Acknowledging these past years were far from what students planned when they started in college as freshmen or in their first year of graduate school or doctoral programs, the award-winning author and journalist Isabel Wilkerson gave a rousing call to arms to the thousands gathered at Ryan Field Monday, June 13, for Northwestern University’s commencement.

“The circumstances in which we find ourselves require us to step out of our comfort zone and to stand up for what we believe in,” Wilkerson said.

Graduates throw their caps into the air after officially joining the ranks of Northwestern alumni. Credit: Adina Keeling

“Our era has enlisted all of us who believe in justice and in the beauty of this planet to rise to this moment, forced us to become unwitting advocates of science, history, of knowledge itself, and the meaning of democracy.”

In the last two years, the graduating Northwestern students have experienced a complete upending of their day-to-day lives thanks to a global pandemic, unprecedented political upheaval and unfathomable gun violence, Wilkerson said.

“I cheer you on as I grieve what you’ve lost and what might have been, but you’ve learned far more than what can be contained on any syllabus,” she said. “You learned that you are stronger than you imagined and more resilient than you might have ever known.”

Undergraduate, graduate and doctoral students who completed their degrees at Northwestern this spring gathered with friends, family and faculty for the college’s 164th commencement on Monday. The ceremony followed a weekend of convocations and celebrations for each of Northwestern’s individual schools and student groups, and the entire class came together on a sunny June morning in Evanston for commencement.

University President Morton Schapiro, who is retiring this summer, presided over his final commencement exercises Monday, and Wilkerson gave the keynote speech to graduates, professors and families in attendance.

Wilkerson spoke about what students can expect as they go off into the world, from inequities to breaking new ground. In 1994, when she was the Chicago bureau chief for The New York Times, Wilkerson became the first Black woman in American history to receive the Pulitzer Prize in journalism for her coverage of the 1993 midwestern floods.

She later went on to write the bestselling books The Warmth of Other Suns: The Epic Story of America’s Great Migration and Caste: The Origins of Our Discontents.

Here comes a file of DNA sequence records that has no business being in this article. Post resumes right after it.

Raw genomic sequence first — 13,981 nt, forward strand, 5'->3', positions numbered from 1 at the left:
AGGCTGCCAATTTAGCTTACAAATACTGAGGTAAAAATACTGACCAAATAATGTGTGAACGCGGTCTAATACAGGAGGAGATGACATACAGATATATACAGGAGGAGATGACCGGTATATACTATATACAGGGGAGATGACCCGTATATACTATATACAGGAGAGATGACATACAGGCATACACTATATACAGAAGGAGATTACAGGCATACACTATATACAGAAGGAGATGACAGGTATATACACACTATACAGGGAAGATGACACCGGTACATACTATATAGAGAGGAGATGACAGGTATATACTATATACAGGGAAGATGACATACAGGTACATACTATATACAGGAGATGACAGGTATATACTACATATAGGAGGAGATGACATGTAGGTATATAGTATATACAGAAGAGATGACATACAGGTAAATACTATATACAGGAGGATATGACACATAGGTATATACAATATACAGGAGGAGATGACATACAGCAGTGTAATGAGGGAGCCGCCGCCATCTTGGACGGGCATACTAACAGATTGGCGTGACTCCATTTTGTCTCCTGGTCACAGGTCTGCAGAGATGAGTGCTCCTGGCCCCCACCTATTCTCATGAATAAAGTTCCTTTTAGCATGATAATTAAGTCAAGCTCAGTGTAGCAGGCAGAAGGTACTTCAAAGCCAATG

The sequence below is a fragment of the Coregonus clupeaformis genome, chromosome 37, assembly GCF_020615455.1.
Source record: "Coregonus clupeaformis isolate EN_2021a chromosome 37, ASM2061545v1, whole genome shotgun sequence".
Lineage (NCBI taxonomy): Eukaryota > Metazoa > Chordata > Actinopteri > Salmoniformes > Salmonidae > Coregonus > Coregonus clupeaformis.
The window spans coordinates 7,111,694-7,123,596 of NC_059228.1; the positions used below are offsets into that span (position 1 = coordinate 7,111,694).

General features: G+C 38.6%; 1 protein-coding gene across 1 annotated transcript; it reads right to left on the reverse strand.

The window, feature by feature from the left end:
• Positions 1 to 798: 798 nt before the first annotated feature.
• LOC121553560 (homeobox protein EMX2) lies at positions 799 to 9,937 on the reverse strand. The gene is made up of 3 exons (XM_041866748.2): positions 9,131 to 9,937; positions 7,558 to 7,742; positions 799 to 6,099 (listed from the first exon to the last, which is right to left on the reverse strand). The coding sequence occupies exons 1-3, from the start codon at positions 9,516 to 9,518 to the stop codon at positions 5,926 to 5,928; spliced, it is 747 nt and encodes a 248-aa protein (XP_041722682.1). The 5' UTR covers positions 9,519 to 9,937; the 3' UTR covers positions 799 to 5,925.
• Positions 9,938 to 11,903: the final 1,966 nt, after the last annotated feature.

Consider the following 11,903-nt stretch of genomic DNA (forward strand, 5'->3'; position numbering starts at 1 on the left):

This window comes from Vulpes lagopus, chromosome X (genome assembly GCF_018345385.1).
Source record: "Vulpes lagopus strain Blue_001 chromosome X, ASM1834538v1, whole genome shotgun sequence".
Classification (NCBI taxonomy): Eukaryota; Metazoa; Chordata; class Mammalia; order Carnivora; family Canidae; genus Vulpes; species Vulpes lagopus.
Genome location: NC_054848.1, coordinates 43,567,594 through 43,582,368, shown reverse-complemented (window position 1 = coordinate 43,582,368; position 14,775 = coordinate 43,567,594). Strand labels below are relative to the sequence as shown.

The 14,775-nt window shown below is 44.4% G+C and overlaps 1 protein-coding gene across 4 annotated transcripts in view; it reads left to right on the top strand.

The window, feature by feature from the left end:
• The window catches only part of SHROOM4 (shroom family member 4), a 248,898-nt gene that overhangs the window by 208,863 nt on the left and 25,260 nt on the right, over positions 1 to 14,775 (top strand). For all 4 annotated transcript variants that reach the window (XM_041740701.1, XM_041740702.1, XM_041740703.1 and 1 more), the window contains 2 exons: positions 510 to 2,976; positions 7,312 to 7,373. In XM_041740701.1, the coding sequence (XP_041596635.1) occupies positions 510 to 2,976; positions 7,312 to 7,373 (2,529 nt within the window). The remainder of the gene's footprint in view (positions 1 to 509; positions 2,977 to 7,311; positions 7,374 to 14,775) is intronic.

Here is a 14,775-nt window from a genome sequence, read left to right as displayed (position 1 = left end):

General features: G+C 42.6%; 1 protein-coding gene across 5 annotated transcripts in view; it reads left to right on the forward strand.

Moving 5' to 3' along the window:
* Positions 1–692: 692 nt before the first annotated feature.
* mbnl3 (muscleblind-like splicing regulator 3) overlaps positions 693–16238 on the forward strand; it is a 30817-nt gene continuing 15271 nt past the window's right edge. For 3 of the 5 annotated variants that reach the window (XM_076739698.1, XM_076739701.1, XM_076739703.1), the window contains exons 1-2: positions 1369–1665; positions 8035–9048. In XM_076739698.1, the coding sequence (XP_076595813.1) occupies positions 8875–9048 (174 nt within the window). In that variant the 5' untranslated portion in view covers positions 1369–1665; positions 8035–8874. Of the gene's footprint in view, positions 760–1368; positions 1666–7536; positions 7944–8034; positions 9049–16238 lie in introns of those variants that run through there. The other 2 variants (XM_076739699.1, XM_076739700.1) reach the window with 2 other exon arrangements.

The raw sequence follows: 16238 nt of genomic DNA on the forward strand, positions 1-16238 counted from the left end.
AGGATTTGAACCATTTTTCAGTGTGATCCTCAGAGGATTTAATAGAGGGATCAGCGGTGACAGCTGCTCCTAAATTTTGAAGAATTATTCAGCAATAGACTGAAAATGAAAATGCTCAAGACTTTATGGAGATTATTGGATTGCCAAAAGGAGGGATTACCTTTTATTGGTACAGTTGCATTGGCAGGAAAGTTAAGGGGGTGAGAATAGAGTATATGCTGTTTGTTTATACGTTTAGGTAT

Graduating student Pranav Baskar introduced Wilkerson by telling the story of his own grandmother’s struggle with the caste system in India. Many years ago, she wanted to be an economist for India’s administrative service, Baskar said. But her father forced her into an arranged marriage as a teenager, and she became a housewife by the age of 21.

But Baskar also added that his grandmother’s sacrifices brought him to Northwestern and enabled his dreams to become a reality several decades after his grandmother’s dreams died.

“To me, my grandmother’s history is elemental to how I got here,” he said. “And, in fact, I’d wager to say that many of us here, immigrants, students of color, first generation and low-income students, have similar narratives about the dreams that had to die and the grand visions that had to be squashed so we could stand here today.”

In her speech, Wilkerson talked about how America’s inequities represent a modern-day caste system, where people of color, low-income people, LGBTQ+ individuals and more are disenfranchised and do not have access to the same kinds of opportunities that wealthy white Americans do.

Wilkerson also shared the story of when Martin Luther King, Jr. first compared the caste system in India to the social order of the 1950s in the United States during a trip he took to India in 1959. While there, he visited a high school for students in the poorest caste, known as the “untouchables,” and the principal introduced him as “a fellow untouchable from the United States.”

Only then, according to Wilkerson, did King see the parallels between the U.S. and the ancient caste system so deeply entrenched in Indian society.

More than 60 years later, Wilkerson said, some of the same forces still keep Americans in poverty and desperation, unable to afford health care and stuck in a world that does not see them as deserving of opportunity.

Students gave Wilkerson multiple standing ovations during and at the end of the speech, and Schapiro officially conferred the status of Northwestern alumni on the graduates following her keynote address.

“May you bloom in both darkness and in light, and may God bless you, Class of 2022, as you go forth into a world that awaits you,” she concluded. “Congratulations to you all!”

Duncan Agnew covers Evanston public schools, affordable housing, City Hall and more for the RoundTable. He also writes long-form investigations, features and the morning email newsletter three times a...